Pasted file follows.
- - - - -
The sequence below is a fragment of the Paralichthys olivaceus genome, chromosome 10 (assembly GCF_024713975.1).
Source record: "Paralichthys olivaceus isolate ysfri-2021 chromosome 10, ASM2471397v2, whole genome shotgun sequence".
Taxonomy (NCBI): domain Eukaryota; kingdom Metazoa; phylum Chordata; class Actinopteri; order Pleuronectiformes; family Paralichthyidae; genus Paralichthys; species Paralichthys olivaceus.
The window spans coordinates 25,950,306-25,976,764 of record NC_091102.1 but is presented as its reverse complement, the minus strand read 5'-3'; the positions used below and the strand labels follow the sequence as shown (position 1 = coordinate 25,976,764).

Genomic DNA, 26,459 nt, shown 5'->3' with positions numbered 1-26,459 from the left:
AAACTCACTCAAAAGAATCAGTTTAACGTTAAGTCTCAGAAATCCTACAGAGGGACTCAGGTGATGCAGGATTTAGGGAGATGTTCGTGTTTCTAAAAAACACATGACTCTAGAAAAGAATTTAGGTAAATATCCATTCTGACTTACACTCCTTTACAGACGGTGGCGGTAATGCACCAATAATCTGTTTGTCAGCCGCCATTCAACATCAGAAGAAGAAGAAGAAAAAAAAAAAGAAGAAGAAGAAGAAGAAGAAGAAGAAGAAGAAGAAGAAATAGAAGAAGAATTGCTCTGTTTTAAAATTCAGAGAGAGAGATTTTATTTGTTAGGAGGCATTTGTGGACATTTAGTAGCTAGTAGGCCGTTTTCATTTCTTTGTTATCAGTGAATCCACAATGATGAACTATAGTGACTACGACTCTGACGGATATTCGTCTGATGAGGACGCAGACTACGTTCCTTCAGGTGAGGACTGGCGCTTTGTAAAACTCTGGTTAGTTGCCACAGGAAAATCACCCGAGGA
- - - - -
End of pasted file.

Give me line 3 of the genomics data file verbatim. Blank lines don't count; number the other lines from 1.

Taxonomy (NCBI): domain Eukaryota; kingdom Metazoa; phylum Chordata; class Actinopteri; order Pleuronectiformes; family Paralichthyidae; genus Paralichthys; species Paralichthys olivaceus.